FOREX-Euro holds strong after ECB moves, U.S. data dominates
* Euro back above $1.3600 after ECB action
* U.S. non-farm payrolls set to dominate trade
* Dealers see any euro rise capped below $1.37 (New throughout, changes dateline from previous SYDNEY/SINGAPORE)
LONDON, June 6 (Reuters) - The euro held on to gains against the dollar on Friday, a day after investors covered bets against the single currency in response to long-promised steps by the European Central Bank to bolster growth.
There were still voices in the market casting the ECB's cut of interest rates into negative territory as the game changer that may shift the torpid mood brought on by universally low rates across the developed world.
But investors preferred to take profit on two weeks of falls than push the single currency lower, putting put it firmly back in a range it has held since December.
Many dealers and strategists said the ECB had not done enough to weaken the euro. Several said U.S. jobs data on Friday would only add to pressure on the dollar, trading at its lowest in a week against a basket of currencies.
"What is clear is that it is going to be a real struggle to get the euro any lower," said Jane Foley, a currency strategist with Rabobank in London.
"That will really depend on the dollar bulls re-emerging and that will depend on the U.S. data getting stronger."
The euro last traded at $1.3645, having recovered from a trough of $1.3503 set on Thursday shortly after the ECB's policy announcement.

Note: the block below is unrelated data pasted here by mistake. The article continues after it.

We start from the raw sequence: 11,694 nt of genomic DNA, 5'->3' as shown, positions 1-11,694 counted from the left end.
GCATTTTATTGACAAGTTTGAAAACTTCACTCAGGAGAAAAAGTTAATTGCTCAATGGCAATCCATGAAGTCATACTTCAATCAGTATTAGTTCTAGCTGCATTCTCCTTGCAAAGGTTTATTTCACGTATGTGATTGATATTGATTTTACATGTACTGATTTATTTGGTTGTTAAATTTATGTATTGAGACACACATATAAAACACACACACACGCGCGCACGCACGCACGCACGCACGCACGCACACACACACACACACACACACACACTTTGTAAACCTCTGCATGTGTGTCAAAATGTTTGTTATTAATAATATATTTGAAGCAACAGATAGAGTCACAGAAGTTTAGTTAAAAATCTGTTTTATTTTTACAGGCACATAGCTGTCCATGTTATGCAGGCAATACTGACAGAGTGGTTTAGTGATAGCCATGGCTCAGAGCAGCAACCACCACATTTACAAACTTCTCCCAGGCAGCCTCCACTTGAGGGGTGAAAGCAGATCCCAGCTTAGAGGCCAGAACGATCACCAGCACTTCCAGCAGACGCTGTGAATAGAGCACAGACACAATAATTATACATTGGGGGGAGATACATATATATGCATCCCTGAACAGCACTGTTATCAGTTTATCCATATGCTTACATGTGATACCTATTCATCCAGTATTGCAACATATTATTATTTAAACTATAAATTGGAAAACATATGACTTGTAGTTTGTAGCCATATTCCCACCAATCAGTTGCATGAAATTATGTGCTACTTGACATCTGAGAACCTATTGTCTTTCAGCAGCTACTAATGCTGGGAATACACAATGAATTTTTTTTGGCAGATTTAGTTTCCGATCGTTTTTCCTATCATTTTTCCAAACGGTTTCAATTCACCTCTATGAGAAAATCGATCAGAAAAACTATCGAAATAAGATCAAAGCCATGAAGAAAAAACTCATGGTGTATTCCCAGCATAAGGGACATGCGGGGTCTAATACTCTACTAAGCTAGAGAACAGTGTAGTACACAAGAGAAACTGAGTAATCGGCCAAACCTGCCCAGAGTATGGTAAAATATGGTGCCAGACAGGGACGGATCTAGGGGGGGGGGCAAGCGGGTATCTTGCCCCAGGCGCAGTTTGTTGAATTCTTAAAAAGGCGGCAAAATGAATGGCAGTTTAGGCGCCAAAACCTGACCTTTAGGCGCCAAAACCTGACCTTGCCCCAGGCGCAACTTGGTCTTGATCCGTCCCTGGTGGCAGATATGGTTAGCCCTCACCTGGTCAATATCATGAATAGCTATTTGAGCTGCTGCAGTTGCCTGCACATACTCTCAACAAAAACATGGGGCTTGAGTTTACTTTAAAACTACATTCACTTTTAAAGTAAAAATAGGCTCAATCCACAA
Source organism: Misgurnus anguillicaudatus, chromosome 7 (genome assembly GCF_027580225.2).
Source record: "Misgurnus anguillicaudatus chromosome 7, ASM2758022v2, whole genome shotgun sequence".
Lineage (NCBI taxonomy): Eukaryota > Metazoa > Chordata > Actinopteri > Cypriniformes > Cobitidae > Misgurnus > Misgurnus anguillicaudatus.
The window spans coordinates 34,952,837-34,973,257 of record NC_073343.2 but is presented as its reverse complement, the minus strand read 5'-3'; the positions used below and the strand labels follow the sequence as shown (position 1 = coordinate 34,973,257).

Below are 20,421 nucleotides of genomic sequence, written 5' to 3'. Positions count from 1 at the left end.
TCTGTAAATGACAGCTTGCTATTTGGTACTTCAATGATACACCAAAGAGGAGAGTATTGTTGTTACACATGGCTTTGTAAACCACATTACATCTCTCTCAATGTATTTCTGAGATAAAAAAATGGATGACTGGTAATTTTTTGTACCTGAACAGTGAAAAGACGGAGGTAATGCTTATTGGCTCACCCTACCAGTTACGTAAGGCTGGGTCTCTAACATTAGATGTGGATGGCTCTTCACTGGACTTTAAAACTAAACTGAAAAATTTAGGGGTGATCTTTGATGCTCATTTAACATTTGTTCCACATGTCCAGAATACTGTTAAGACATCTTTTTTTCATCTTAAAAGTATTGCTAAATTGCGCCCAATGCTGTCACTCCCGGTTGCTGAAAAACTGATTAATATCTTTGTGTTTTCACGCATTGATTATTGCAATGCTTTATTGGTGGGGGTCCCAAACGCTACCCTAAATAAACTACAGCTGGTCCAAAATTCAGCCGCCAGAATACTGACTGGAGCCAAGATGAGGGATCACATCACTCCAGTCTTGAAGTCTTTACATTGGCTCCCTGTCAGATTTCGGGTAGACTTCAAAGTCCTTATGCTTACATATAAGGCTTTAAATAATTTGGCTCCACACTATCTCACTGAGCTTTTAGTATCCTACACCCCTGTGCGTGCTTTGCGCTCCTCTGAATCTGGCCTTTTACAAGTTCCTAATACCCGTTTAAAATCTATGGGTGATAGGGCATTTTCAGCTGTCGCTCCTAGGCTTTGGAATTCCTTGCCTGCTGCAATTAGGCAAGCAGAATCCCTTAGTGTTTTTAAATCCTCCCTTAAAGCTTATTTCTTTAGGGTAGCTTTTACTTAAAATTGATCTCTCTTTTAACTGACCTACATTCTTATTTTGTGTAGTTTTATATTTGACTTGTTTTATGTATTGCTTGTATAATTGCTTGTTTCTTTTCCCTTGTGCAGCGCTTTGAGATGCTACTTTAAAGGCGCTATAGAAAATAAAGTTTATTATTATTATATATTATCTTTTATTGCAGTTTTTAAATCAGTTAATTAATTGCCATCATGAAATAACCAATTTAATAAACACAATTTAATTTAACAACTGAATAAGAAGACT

Dealers said many players who had been short of euros into the ECB meeting - effectively betting on further losses - had been squeezed by the bounce afterwards. But they said there were substantial sell orders for the euro around $1.3680-1.3690, likely to cap any further gains.
Jeffrey Halley, an FX trader for Saxo Capital Markets in Singapore, said the initial drop on Thursday may have set an interim low for the euro that could hold over the next few weeks.
Asked for his stance on the euro, he said: "It's buy dips to $1.3600 looking for a squeeze to $1.3800."
One of the big trends to have supported the currency this year still looked firmly in place on Friday - investors pushing more money into the euro zone's peripheral southern bond markets, where yields are still a little higher than those in the U.S. and Germany.
Still, some analysts believe the euro could resume its downtrend fairly quickly. Analysts at BNP Paribas recommended selling the euro at $1.3620 to target a move to 1.3200, with a stop at $1.3820.
"EURUSD has squeezed higher after the announcement but we think this is an opportunity to add to shorts," they said.
The rebound in the euro weighed on the dollar index, which measures the greenback's value against a basket of major currencies. The dollar index last stood at 80.311, down from Thursday's four-month peak of 81.020.
Against the yen, the dollar eased 0.2 percent to about 102.24 yen.
Analysts polled by Reuters expect U.S. employers probably added 218,000 jobs in May, a step down from April's gain of 288,000. But estimates are even wider than usual, ranging from 110,000 all the way to 325,000. (Editing by John Stonestreet)